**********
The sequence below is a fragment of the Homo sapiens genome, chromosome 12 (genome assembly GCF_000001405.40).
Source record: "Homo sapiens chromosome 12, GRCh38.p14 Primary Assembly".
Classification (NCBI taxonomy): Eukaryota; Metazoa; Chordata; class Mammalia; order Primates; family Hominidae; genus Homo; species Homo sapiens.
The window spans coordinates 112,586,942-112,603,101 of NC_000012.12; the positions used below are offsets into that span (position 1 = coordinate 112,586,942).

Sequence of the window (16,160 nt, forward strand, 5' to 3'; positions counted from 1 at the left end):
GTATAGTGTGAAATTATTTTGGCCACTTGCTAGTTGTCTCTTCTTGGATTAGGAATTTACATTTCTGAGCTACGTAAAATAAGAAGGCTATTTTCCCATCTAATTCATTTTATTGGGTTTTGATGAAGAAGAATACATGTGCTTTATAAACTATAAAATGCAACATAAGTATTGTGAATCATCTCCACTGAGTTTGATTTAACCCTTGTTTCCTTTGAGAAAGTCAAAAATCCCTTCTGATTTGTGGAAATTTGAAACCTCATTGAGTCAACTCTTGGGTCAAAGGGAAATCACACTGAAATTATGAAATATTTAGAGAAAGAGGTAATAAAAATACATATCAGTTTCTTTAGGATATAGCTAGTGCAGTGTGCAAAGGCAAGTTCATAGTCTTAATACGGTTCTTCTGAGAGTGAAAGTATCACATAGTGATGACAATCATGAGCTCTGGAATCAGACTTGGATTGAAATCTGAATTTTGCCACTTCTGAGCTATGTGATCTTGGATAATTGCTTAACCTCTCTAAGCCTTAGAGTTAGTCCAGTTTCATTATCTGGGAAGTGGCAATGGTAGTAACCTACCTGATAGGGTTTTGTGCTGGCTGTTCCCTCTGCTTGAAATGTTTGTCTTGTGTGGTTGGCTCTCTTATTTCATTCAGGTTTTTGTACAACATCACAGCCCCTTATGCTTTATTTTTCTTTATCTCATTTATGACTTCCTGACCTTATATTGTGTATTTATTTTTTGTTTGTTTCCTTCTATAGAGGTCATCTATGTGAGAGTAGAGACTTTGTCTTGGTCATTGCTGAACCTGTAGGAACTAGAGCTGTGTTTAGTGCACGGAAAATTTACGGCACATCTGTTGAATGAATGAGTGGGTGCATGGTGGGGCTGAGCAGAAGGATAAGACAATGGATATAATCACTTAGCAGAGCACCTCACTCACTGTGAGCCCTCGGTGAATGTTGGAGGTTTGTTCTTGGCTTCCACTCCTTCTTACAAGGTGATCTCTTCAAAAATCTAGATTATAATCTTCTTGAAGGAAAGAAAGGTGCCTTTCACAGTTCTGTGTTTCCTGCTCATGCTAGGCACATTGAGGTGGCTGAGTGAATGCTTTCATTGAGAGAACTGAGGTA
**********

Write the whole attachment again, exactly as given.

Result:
The sequence below is a fragment of the Homo sapiens genome, chromosome 12 (genome assembly GCF_000001405.40).
Source record: "Homo sapiens chromosome 12, GRCh38.p14 Primary Assembly".
Classification (NCBI taxonomy): Eukaryota; Metazoa; Chordata; class Mammalia; order Primates; family Hominidae; genus Homo; species Homo sapiens.
The window spans coordinates 112,586,942-112,603,101 of NC_000012.12; the positions used below are offsets into that span (position 1 = coordinate 112,586,942).

Sequence of the window (16,160 nt, forward strand, 5' to 3'; positions counted from 1 at the left end):
GTATAGTGTGAAATTATTTTGGCCACTTGCTAGTTGTCTCTTCTTGGATTAGGAATTTACATTTCTGAGCTACGTAAAATAAGAAGGCTATTTTCCCATCTAATTCATTTTATTGGGTTTTGATGAAGAAGAATACATGTGCTTTATAAACTATAAAATGCAACATAAGTATTGTGAATCATCTCCACTGAGTTTGATTTAACCCTTGTTTCCTTTGAGAAAGTCAAAAATCCCTTCTGATTTGTGGAAATTTGAAACCTCATTGAGTCAACTCTTGGGTCAAAGGGAAATCACACTGAAATTATGAAATATTTAGAGAAAGAGGTAATAAAAATACATATCAGTTTCTTTAGGATATAGCTAGTGCAGTGTGCAAAGGCAAGTTCATAGTCTTAATACGGTTCTTCTGAGAGTGAAAGTATCACATAGTGATGACAATCATGAGCTCTGGAATCAGACTTGGATTGAAATCTGAATTTTGCCACTTCTGAGCTATGTGATCTTGGATAATTGCTTAACCTCTCTAAGCCTTAGAGTTAGTCCAGTTTCATTATCTGGGAAGTGGCAATGGTAGTAACCTACCTGATAGGGTTTTGTGCTGGCTGTTCCCTCTGCTTGAAATGTTTGTCTTGTGTGGTTGGCTCTCTTATTTCATTCAGGTTTTTGTACAACATCACAGCCCCTTATGCTTTATTTTTCTTTATCTCATTTATGACTTCCTGACCTTATATTGTGTATTTATTTTTTGTTTGTTTCCTTCTATAGAGGTCATCTATGTGAGAGTAGAGACTTTGTCTTGGTCATTGCTGAACCTGTAGGAACTAGAGCTGTGTTTAGTGCACGGAAAATTTACGGCACATCTGTTGAATGAATGAGTGGGTGCATGGTGGGGCTGAGCAGAAGGATAAGACAATGGATATAATCACTTAGCAGAGCACCTCACTCACTGTGAGCCCTCGGTGAATGTTGGAGGTTTGTTCTTGGCTTCCACTCCTTCTTACAAGGTGATCTCTTCAAAAATCTAGATTATAATCTTCTTGAAGGAAAGAAAGGTGCCTTTCACAGTTCTGTGTTTCCTGCTCATGCTAGGCACATTGAGGTGGCTGAGTGAATGCTTTCATTGAGAGAACTGAGGTA